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This probably isn't what you were thinking, but there are high schools that focus on certain interests, such as art high schools.  I think I've heard of science-focused schools as well.  When our family was thinking of moving and tried out a different city for one school year, two of my dd's decided to attend an arts high school.  (Otherwise we had mostly homeschooled.)  There were around 5 focuses, such as music, theater, writing, media, etc, and you pick just one.  Half the day every day was spent on that topic.  As much as possible, they also combined that topic with the traditional classes needed, so instead of just science it might be science with an arts emphasis.  You still needed to do some traditional classes because it was still a college prep school, but it was a block schedule and you got those classes done in one semester instead of a full year.   I don't know if you have something like that in your area, but maybe?  The one my dd's attended was considered a public charter school, so we didn't have to pay anything.  

Actually, it was also a boarding school for students who were coming from out-state.  I wouldn't have wanted that and our girls lived at home, but it was an option and was very tightly run.  They also tended to have a lot of extra, fun activities, and it was a very close-knit group of students.

It's a different kind of an atmosphere for sure, and I think either you love it or you hate it.  It did attract very non-traditional type students.  One of my dd's loved it and the other hated it!  

I know something like this isn't exactly esports oriented, but maybe with a focus like media or writing, it would still hold your ds's interest.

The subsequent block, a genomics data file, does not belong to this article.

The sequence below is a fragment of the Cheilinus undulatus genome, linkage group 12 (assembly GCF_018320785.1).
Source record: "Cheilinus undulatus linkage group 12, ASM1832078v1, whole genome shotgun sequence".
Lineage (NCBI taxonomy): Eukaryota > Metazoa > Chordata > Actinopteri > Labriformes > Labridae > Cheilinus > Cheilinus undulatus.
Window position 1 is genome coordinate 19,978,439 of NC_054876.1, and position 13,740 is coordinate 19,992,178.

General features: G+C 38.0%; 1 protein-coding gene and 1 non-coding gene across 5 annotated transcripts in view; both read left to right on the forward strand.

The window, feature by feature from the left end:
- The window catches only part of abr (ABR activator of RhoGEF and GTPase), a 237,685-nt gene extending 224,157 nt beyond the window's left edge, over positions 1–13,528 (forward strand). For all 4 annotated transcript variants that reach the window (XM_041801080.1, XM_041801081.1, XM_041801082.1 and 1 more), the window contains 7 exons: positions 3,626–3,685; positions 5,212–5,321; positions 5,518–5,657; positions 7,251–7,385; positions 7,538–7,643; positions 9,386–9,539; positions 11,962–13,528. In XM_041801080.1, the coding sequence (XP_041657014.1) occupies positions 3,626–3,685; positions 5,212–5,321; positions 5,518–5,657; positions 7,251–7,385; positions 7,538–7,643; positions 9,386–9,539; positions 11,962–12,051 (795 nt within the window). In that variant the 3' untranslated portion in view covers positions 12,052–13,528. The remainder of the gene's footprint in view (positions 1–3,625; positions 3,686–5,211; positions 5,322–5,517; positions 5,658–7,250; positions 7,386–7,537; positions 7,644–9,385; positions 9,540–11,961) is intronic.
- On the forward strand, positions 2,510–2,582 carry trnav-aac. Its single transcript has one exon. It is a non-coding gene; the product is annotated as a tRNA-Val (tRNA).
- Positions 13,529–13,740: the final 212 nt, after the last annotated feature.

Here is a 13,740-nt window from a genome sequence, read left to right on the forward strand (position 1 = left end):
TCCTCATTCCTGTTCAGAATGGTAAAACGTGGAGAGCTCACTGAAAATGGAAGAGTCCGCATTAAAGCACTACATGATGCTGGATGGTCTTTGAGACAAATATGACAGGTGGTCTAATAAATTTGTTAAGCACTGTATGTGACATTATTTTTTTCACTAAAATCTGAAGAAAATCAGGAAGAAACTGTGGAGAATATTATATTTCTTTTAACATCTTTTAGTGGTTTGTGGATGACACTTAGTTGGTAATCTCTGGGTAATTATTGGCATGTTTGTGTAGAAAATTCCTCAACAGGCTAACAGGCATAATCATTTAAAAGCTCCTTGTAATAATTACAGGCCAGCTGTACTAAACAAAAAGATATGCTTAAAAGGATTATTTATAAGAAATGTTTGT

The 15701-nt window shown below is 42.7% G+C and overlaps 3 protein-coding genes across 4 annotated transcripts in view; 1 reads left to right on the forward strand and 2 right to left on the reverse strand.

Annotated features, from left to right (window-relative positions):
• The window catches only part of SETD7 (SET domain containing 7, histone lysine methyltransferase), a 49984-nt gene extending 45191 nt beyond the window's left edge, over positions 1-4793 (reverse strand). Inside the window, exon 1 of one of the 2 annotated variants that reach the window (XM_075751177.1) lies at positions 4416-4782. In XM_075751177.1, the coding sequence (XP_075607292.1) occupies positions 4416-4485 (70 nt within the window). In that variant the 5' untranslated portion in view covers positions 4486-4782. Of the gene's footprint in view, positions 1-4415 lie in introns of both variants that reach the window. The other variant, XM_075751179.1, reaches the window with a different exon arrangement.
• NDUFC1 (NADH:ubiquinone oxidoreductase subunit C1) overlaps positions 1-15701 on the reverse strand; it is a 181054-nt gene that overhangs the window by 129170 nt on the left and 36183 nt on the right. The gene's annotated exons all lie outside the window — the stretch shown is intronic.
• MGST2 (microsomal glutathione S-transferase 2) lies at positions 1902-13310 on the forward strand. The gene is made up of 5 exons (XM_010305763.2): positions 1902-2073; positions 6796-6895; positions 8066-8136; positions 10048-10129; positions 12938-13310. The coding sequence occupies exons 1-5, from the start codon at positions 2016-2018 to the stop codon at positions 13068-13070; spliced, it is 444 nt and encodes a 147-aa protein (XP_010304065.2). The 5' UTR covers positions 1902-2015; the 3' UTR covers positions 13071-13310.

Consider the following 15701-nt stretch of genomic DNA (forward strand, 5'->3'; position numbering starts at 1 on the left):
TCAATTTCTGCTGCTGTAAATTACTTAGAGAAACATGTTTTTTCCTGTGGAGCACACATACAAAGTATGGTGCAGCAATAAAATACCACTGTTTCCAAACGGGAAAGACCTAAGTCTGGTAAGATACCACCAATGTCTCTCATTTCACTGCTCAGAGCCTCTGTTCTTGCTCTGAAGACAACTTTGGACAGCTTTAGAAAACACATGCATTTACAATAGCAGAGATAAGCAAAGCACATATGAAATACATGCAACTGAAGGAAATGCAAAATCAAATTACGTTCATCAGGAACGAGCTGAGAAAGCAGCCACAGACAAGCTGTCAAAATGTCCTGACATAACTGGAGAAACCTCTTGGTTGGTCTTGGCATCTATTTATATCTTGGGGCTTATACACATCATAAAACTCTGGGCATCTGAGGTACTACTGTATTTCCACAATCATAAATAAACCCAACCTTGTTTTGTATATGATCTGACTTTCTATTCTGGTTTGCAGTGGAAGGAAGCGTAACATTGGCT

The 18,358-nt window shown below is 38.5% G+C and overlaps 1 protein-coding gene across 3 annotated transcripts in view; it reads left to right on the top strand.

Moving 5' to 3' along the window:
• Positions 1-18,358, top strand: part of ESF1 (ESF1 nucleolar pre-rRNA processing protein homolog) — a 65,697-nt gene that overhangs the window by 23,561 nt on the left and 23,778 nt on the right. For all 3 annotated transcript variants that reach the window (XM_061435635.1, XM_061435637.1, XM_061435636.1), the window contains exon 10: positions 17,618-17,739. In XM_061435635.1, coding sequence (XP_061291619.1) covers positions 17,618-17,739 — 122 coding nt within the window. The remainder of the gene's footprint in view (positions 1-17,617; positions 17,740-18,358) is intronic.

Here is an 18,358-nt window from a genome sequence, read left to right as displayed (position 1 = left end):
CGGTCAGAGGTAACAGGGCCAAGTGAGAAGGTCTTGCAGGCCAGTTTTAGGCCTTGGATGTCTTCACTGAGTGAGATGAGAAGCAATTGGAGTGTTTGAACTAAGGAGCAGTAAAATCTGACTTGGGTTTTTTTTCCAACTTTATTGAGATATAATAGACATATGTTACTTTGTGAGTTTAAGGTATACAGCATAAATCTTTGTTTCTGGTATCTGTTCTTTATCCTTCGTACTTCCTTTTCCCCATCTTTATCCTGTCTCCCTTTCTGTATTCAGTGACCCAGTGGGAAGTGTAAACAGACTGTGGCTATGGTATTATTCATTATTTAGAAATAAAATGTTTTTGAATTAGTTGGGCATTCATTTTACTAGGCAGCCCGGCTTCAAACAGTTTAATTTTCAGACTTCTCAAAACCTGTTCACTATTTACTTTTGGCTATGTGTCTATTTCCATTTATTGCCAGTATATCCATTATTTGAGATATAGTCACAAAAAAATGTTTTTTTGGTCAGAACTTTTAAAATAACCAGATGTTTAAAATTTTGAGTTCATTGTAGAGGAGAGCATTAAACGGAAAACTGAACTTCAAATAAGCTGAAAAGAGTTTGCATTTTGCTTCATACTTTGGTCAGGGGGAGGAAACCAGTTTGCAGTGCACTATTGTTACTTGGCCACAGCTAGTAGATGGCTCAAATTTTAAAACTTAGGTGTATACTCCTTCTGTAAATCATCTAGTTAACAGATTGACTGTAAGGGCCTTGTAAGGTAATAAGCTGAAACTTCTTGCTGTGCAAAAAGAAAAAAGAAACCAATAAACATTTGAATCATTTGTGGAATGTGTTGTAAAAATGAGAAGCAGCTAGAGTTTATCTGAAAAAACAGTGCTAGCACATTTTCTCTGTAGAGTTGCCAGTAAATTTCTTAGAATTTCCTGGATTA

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Keep in mind that I know nothing about eSports.

Ok, can his English be reading publications related to esports, journal articles, magazines, etc., and his writing be proposals (think persuasive techniques) for starting a new something  (team? League?), writing press releases or newspaper articles for sonething Esports related? (Ideas, not comprehensive)

I can think of other things in science, math, social studies, but not enough to make a full credit. I think math will need to be traditional at least.

ETA:  Ugh! I so have no clue (obviously). Deleted the really clueless parts but left others as they may spark ideas.

Edited by RootAnn
Clueless me
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Surely he needs enough math for understanding the statistics and making projections? History of sports - specific, esports, other novel sports...

Would his maturity be sufficient to complete the "worst" classes at CC so that at least they only took a semester, rather than a full year? 

What is the career path like in esports? Do you coach progressively higher levels and that is it, or do you shift to something like "team owner" where you need some business background?

What does it take to get into the business? Can he start now, part-time, and get a feel for how hard it is (or not) and perhaps find an offshoot career path that he likes better?

If it is a long held passion that you are willing to support, maybe minimize the high school requirements to 3 sciences and business math after algebra 2 and whatever else you can do. Then get creative with the ways he spends his time. Apparently colleges really like to see homeschoolers who make the most of the opportunities that homeschooling affords.

 

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Thanks everyone. He really doesn't want to leave the high school he is at since he has lots of friends and he really loves the activities that he is in.

I am going to see if he wants to take a college course online and see how that goes. It would be nearly impossible with his schedule to take anything live at any of the local community colleges. They run a block schedule at the high school, so right now he is there every other day. Some days its MWF, some its T, Th, and weeks where there is a holiday, well, forget about having a regular schedule week to week. So far we have only done ansychronous classes (like Oak Meadow, Bravewriter) because of the inconsistency of his availability.